What I once thought was Oingo Boingo’s first release, 1980’s Oingo Boingo, is actually their third, following 1976’s 7″ You Got Your Baby Back and 1978’s extremely limited 10″ titled Demo EP (only 130 copies released). Regardless of its apparent lack of exclusivity, this 10″ predates their epic 1981 studio debut, Only a Lad, and is the perfect soundtrack for a lazy, salsa-making day.
In all its unorganized, selfishly-inept misery, here is the overflow of miscellaneous tomfoolery, that which I have no Earthly idea what to do with, aka, the byproduct of one’s collection. 10″s, 78s, 7″s, 45s, slipmats, random inserts, vacant sleeves / covers… all of these random orphans make up the corner of the office, whose permanent location needs severe and well-planned consideration.
I’d always loved this label photo, which also doubles as the cover to Money Mark’s Third Version E.P. from 1996. Former carpenters turned keyboard astronauts always tend to nab my undivided attention, as well they should. If you’re in the mood this new year for some downtempo trip hop, the buck stops with Money Mark Nishita.
As an aside, while prepping for this post, I came across a 20th anniversary free download link on Mr. Mark’s official site, so head on over to http://moneymark.com/, drop your email, and enjoy his first album for free!
First on tomorrow’s platter is this 2x 10″ of silly songs by the Mercury Miniature Playhouse, Two Ton Baker. Non-breakable records as it says, we’ll see if this vibrant cover bleeds through to the silly-song grooves within. Redheaded kids on yule logs thumping on piano-playing backgrounds with nearby red-eyed rabbits sell a damn-good tale of voluptuous entertainment, such that it is. We’ll see if ol’ Two Ton packs a worthy punch on ol’ Wednesday morn.
This is a fun one. So, long, sappy, convoluted story short, work has been a bear lately, so this past Saturday I decided to have some selfish fun. After liquoring up my SO on heavy margaritas and Mexican food, I nonchalantly informed her that we were heading to the local brick and mortar and that she had one, very important task at hand… one she certainly did not ask for, and one she admirably knocked out of the vinyl-spinning park. She was to pick out one record, period. See, she doesn’t collect vinyl… she cooks… and is amazing at it. I, collect… and eat her delicious goods. So, amongst a sea of Radiohead, Johnny Cash, and Beatles-related material, she picked Frank Froeba’s Old Time Piano 10″. I love this woman, and impromptu pairings of Mexican and record hunting is, I’m sorry kiddo, now a thing.
It’s exceptionally difficult not to indulge in the carefree climate that Percy Faith and His Orchestra spews forth with unquestionable fluidity. The March of Siamese Children, The Hot Canary, Kitten on the Keys, Fiddle Derby, and Dizzy Fingers, to name only a few, make this Columbia Records 10” LP worthy of any layperson’s engaging Thursday evening.
Cracked grooves break my heart… especially Oscar nominated cuts from the 1940s. The 1940 film, Second Chorus, featured both this shellac track, Love of My Life, as well as a clarinet-yielding Artie Shaw, masterfully (I assume) portraying himself up on the big, flickering dream-screen. Never saw it, but with a score and on-screen performance provided by Mr. Shaw himself, this little entertainment blip just spun onto my radar.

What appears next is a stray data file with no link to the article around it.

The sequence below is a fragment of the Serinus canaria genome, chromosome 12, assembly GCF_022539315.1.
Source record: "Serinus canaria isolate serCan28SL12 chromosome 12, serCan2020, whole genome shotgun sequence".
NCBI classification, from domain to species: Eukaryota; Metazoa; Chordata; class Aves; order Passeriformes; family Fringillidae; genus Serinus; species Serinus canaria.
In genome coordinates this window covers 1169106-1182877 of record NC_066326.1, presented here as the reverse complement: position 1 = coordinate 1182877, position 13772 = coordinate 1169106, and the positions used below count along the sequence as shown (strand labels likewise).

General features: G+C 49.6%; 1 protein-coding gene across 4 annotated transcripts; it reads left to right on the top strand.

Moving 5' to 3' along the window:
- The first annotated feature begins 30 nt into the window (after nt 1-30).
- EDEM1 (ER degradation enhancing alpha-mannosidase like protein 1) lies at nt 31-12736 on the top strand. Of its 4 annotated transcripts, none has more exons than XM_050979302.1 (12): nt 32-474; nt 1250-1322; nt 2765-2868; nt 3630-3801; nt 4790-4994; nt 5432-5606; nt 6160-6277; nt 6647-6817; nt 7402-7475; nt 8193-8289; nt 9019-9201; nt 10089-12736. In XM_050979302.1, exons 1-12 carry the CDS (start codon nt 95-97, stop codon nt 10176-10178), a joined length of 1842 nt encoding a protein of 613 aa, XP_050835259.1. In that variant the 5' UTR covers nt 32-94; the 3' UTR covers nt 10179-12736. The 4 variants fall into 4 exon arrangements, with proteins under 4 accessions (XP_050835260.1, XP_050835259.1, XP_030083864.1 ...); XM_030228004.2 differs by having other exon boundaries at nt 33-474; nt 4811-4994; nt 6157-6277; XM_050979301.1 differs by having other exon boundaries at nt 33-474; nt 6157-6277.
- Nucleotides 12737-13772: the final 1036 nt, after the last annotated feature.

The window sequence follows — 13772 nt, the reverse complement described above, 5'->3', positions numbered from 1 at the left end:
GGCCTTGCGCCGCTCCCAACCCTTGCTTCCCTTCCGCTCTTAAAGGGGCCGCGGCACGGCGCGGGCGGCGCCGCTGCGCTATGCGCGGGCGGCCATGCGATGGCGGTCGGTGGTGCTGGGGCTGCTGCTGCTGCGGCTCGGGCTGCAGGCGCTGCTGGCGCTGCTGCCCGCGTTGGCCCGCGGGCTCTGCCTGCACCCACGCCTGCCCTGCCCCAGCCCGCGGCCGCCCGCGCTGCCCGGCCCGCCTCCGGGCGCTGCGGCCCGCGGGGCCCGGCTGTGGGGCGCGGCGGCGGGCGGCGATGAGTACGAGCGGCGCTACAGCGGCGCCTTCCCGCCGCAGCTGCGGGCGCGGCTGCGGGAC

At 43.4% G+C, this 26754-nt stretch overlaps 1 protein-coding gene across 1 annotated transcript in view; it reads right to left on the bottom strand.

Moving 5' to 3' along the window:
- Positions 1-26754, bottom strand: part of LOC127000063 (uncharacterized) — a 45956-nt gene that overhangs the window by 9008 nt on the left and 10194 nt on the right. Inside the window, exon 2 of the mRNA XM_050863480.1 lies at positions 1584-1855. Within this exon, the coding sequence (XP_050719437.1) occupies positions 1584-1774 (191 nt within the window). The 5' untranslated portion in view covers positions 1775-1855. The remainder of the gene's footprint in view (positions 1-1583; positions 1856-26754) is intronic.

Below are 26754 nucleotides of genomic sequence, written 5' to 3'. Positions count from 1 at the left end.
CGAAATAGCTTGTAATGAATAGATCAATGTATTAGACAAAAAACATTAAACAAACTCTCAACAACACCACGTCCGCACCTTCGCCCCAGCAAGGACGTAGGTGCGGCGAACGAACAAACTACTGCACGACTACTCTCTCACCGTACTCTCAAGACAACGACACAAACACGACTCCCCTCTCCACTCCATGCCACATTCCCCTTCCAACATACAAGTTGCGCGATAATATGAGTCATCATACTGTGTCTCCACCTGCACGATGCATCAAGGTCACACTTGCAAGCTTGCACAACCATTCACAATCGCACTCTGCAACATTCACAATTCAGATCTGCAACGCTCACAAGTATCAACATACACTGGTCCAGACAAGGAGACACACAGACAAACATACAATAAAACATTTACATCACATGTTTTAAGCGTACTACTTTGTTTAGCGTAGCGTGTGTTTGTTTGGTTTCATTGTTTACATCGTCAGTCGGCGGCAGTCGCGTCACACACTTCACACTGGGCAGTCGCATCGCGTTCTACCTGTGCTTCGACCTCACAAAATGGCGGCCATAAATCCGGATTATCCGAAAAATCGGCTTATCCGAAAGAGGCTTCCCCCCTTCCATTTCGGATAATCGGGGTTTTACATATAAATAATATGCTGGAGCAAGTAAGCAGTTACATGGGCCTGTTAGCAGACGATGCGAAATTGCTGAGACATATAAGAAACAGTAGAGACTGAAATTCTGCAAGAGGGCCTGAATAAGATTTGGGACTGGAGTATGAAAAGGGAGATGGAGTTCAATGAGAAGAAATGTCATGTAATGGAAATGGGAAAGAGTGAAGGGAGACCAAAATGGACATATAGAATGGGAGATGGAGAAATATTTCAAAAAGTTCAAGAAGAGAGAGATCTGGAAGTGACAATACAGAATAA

Chalk this oversight up to adrenaline, heat, or simple fatigue, all of which were raging through my withered carcass at the initial moment of this record’s discovery. Unplayable, but never-the-less pretty to look at, I’m thumbing my creative button to figure out what the hell to do with this glaring example of deplorable sadness. She’ll rest, having had her last 78rpm go around until I can figure out a decent and respectable way to upcycle her.
Dead records are never easy to stomach.
My best guess is that this record was either offered to phonograph dealers when these new, Motorola 3 Amplifier Stereophonic High Fidelity phonographs were released, or it accompanied the unit upon its purchase. Either way, this was a 10-track compilation record containing handpicked material that best showcased these 3 amplifier units.
A quick Google search reveals a vintage advert from 1960, featuring two of these (extremely expensive) 3 amp units. The SK28 model goes for a whopping $329.95 ($2522.93 adjusted for inflation) where as the smaller model retailed for $299.95 ($2293.54 adjusted for inflation). Lucky for the folks of the late 50s, early 60s, this particular advert offers a payment plan, starting with $10 down ($76.46 adjusted for inflation). Something seems WAY out of whack here, but I don’t have time to give it any more thought.
I never owned the record that this sleeve swore to protect, but it’s nice to see Motorola’s logo hasn’t changed in the past 54 years.
10 inches of Hip-Hop infused, fits of 1994 aggression! That’s what they’re givin’ you, kid! So sip your juice, spin your licorice disc, and leave your poor mother alone! Also, if you ever decide to grow a mullet, you will be disowned!
Any album containing the rapid fire fury of Mullet Head is worth owning, and this UK 10″ is no different.